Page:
The Glorious Goldilocks: Dell’s 25″ U2515H

I really liked the new 27″ Dell UltraSharp monitor, but with the 25″, it’s love.  There’s a certain synergy between the resolution and the new 25″ size that makes the whole experience greater than the sum of its specs.  Here’s my opinion in a chicken scratch nutshell.

There's a certain synergy between the resolution and the 25" size that makes the whole experience greater than the sum of its specs.
Goldilocks 2015

The 27″ version seemed great until some color uniformity issues started to bug me. TFT Central’s detailed review of that monitor described similar issues with their test sample, so it’s not just me.  Thankfully, this new U2515H does not suffer the same problem, and is overall better than its big brother in every way.  Though the hallmark “IPS glow” is present, light bleed is nearly non-existent, and the improved pixel density is noticeable in unexpectedly good ways.  With a solid 3-year warranty from Dell, this will be my monitor of choice for a while.

A note about small fonts and Rick James:  If you have less than stellar vision, a larger monitor might seem like a no-brainer, but in this case the higher PPI text of the 25″ is commensurately sharper, making the 27″ seem just a little fuzzy by comparison.  From old monochrome CRT’s to Apple’s current crop of Retina displays, like a Super Freak, this new Dell monitor is my all time favorite. It has enough resolution to effectively use modern browser zooming, yet the pixels are just the right size such that a one-pixel-wide font shows up clean and bright. Text looks fantastic. Games look stunning and will run fluidly at full resolution on mere mortal-class graphics hardware.

Between the new 27″ and 25″ Dell UltraSharps, I’m a little surprised to unequivocally prefer the 25″. Both have the same excellent design, stand adjustments, slim bezel, and the best anti-glare coating I’ve ever seen. But, even if you win the display lottery and get a perfect 27″ specimen, the higher pixel density and convenient, comfortable size make the U2515H a very attractive alternative. It’s the only 25″ 2560×1440 monitor currently available in the U.S., but it definitely won’t be the last.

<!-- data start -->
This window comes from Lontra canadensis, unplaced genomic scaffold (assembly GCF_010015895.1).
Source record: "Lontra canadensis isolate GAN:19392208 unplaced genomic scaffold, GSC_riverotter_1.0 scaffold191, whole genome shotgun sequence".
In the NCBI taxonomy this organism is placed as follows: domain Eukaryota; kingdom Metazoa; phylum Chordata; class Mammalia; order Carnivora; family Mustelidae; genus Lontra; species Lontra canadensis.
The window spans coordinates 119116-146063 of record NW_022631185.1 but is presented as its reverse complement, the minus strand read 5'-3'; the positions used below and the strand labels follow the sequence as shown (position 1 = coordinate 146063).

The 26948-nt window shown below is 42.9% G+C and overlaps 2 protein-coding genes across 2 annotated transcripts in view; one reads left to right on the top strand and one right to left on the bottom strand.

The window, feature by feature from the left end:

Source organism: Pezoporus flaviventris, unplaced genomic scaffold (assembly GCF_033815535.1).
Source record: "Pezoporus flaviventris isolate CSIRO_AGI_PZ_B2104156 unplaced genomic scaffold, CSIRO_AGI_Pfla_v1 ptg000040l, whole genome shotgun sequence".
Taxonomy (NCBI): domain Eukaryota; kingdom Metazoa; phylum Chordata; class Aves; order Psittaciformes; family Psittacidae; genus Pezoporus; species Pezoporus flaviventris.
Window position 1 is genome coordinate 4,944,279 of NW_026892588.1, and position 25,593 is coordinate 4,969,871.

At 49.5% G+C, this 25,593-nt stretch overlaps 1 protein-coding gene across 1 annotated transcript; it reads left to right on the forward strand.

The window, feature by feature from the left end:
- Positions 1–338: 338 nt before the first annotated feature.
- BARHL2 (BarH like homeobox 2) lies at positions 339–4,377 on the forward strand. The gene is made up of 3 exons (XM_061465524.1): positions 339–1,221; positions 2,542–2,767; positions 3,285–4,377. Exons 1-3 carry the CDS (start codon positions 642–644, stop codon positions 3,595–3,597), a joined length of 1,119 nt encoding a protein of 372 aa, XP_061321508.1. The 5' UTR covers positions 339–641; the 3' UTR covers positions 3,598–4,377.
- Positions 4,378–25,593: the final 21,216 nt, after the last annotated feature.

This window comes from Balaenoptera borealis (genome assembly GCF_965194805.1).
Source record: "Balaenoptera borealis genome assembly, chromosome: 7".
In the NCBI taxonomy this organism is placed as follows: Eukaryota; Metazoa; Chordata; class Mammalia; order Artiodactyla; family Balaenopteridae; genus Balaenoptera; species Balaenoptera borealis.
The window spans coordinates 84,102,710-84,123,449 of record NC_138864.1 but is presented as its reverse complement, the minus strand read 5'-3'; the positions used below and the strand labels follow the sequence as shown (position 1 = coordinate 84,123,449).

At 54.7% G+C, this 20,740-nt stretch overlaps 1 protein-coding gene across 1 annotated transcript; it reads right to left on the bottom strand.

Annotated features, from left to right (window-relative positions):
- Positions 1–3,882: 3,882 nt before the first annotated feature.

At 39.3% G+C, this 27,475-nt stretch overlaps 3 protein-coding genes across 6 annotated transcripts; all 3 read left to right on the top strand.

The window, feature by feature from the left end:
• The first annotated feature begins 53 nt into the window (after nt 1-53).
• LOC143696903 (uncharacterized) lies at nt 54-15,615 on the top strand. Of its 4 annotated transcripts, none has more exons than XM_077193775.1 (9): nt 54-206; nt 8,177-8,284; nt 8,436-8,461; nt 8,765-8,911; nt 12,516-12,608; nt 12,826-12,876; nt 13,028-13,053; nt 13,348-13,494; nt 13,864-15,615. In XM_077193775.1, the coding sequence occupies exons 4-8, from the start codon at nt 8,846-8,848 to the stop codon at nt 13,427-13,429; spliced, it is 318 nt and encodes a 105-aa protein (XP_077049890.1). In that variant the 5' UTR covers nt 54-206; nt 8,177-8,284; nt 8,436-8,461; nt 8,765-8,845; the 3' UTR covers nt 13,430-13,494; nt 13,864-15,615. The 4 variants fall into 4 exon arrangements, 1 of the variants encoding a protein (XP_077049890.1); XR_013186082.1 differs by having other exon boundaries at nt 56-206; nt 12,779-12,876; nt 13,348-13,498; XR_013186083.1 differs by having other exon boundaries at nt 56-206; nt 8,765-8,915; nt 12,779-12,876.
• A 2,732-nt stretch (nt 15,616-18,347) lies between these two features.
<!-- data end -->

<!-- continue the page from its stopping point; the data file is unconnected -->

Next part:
MacOS Sierra Upgrade — Folder Question Mark and Pinwheels

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Problem

After upgrading to MacOS Sierra on a Mid-2012 Retina MacBook Pro with an aftermarket OWC SSD, the “folder with question mark” icon appears upon boot, and intermittent pinwheels cause hard-resets/crashes — especially coming back from sleep mode. System heats up during charging.

Things Tried That Did Not Work

  • PRAM Reset
  • SMC Reset
  • First Aid with Disk Utility
  • Flashed the OWC SSD to latest firmware
  • Disabled FileVault
  • Clean install of Sierra
  • Opened up the laptop and reseated the OWC SSD
  • Disabled the “put hard disks to sleep when possible” check box in the Power section of System Preferences
  • Changed “hibernatemode” value from 3 to 0.
  • Disabled Wake for WiFi, Power Nap and Automatic Graphics Switching
  • Removed the OWC drive, cleaned the contacts with alcohol and placed a small pad to apply pressure to the contacts to ensure good contact.
  • Secure-erased the SSD

What Finally Did Work

Replaced the OWC drive with a new 480MB mSATA drive (MDMS-BP4e-512) and a model-specific adapter.

The adapter and drive together are a bit taller than the original equipment.  There appears to be a slight clearance issue.  The drive fits right up against the bottom panel and pushes it out slightly, about~0.2mm, after reassembly.  It’s not enough to notice unless you’re looking for it, but the adapter could be improved with a slimmer profile.  For half the cost of a more perfect fit, it’s a satisfactory option.

So much for the fabled longevity of SSD‘s — the OWC lasted about three years.

Vizio Soundbar Subwoofer Volume Too Loud?

Problem

An otherwise elegant 5.1 sound system, the Vizio S4251W has a known bug which causes the subwoofer volume to jump to full volume from time to time, even with the latest firmware update.

Discussion